Kilpatrick v. Beebe (1990)

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[No. F011591. Court of Appeals of California, Fifth Appellate District. May 2, 1990.]

RAY W. KILPATRICK et al., Plaintiffs and Appellants, v. JOEL ALLEN BEEBE, Defendant and Respondent

[Opinion certified for partial publication.fn. * ]

(Superior Court of Stanislaus County, No. 213552, Edward M. Lacy, Jr., Judge.)

(Opinion by Thaxter, J., with Martin, Acting P. J., and Ardaiz, J., concurring.)

COUNSEL

Linda F. Robertson for Plaintiffs and Appellants.

Martin, Crabtree, Schmidt & Zeff and Thomas D. Zeff for Defendant and Respondent.

OPINION

THAXTER, J.

I. Introduction

We review a summary judgment enforcing an oral, out-of-court agreement settling this personal injury action. Appellants, plaintiffs below, contend that summary judgment is no longer an available method for enforcing such settlements since the enactment of Code of Civil Procedure section 664.6.fn. 1 Alternatively, appellants argue summary judgment should have been denied because of the existence of a triable issue of material fact. We reject both contentions and affirm. [219 Cal. App. 3d 1529]

II. Factsfn. ***

III. Discussion

A. Settlement Agreements Can Still Be Enforced by Summary Judgment

[1] Appellants concede that, prior to 1982, a proper means of enforcing a disputed settlement was motion for summary judgment pursuant to section 437c. (Duran v. Duran (1983) 150 Cal. App. 3d 176, 179 [197 Cal. Rptr. 497].) However, they contend that enactment of section 664.6 removed this avenue for enforcement.

Section 664.6 provides: "If parties to pending litigation stipulate, in writing or orally before the court, for settlement of the case, or part thereof, the court, upon motion, may enter judgment pursuant to the terms of the settlement."

Appellants contend in effect that section 664.6 was intended to provide an exclusive means of enforcing settlements. Such a conclusion would mean that no oral, out-of-court settlements could be enforced short of trial.

Nothing in the language of section 664.6 suggests it was intended to be exclusive. Rather, it appears to do nothing more than provide a streamlined method for reducing a stipulated settlement to judgment. As this court observed in City of Fresno v. Maroot (1987) 189 Cal. App. 3d 755 [234 Cal.Rptr. 353]: "In summary, section 664.6 is an expedient and cost effective means of enforcing a settlement agreement. It is a valid alternative to a motion for summary judgment when a question of fact exists that can justly be resolved by a court sitting as a trier of fact based on the supporting papers filed with the motion. This means of enforcing a settlement, however, should only be utilized when the circumstances in which the settlement agreement was reached, or the record of the settlement, minimizes the possibility of conflicting interpretations. ..." ( Id. at p. 762, italics added.) [219 Cal. App. 3d 1530]

Appellants have failed to cite any case law holding that summary judgment is no longer available to enforce a settlement. Indeed, several cases decided after enactment of section 664.6 suggest the opposite. (See, e.g., Gorman v. Holte (1985) 164 Cal. App. 3d 984, 989 [211 Cal. Rptr. 34] ["Oral agreements to compromise and settle lawsuits ... are enforceable in a number of ways, including ... by motion for summary judgment ..."], and Corkland v. Boscoe (1984) 156 Cal. App. 3d 989, 991 [203 Cal. Rptr. 356] ["The Legislature has now provided that a motion to enter judgment pursuant to such a settlement need not be a motion for summary judgment."], italics added.)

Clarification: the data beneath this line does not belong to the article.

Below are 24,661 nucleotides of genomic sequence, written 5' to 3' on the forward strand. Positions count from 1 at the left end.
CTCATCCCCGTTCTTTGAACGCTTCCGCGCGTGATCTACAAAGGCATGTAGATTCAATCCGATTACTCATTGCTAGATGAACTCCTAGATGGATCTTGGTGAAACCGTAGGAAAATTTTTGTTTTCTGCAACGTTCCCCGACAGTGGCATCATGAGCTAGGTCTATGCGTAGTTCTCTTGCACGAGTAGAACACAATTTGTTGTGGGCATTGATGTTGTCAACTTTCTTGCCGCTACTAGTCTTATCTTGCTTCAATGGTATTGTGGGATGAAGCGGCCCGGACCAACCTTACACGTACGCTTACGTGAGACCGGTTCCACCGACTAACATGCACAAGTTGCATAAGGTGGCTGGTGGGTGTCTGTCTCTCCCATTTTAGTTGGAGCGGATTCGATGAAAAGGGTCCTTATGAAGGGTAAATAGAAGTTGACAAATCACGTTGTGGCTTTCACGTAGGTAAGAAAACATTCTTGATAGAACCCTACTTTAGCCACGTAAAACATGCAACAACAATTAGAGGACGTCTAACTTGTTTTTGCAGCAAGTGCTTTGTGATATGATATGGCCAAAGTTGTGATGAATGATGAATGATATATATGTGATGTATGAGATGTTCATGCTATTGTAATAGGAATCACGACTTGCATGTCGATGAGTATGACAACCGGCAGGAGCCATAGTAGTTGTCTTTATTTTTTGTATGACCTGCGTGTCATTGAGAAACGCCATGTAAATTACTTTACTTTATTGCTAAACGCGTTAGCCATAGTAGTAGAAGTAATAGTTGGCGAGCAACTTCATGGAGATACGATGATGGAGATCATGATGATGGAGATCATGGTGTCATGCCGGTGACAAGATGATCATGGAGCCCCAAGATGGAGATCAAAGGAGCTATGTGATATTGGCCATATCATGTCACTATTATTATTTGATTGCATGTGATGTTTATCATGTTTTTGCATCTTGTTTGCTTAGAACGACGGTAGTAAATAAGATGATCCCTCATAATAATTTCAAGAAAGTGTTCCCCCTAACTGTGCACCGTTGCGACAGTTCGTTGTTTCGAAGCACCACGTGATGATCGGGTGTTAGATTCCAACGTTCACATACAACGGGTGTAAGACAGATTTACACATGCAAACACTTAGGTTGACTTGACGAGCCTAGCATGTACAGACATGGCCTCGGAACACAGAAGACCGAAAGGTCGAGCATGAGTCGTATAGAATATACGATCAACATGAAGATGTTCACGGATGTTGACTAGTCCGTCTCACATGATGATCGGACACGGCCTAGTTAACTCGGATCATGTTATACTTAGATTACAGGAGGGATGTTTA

Appellants' argument is based on their assertion that by omitting oral, out-of-court settlements from section 664.6, "the Legislature meant to limit enforcement of settlements by pretrial motion to situations where it is reasonably ascertainable whether an actual meeting of the minds of the parties had actually taken place." While that statement may accurately describe the Legislature's purpose in limiting application of the more expedient procedure of section 664.6, it does not support a conclusion that the Legislature intended to make the traditional summary judgment procedure unavailable for settlements not described in section 664.6.

We see no plausible public policy reason for denying pretrial enforcement in the rare case involving an oral, out-of-court settlement which meets all the stringent requirements for summary judgment. If the Legislature had intended to make section 664.6 an exclusive remedy, it could have expressed that intention. It failed to do so. We conclude that summary judgment remains an available remedy for enforcing settlement agreements.

B., C.fn. ***

IV. Disposition

The judgment is affirmed. Respondent shall recover his costs on appeal.

Martin, Acting P. J., and Ardaiz, J., concurred.

FN *. Pursuant to California Rules of Court, rule 976.1, this opinion is certified for publication with the exception of parts II, III-B and III-C.

FN 1. All statutory references are to the Code of Civil Procedure unless otherwise indicated.

FN *. See footnote, ante, page 1527.

FN *. See footnote, ante, page 1527.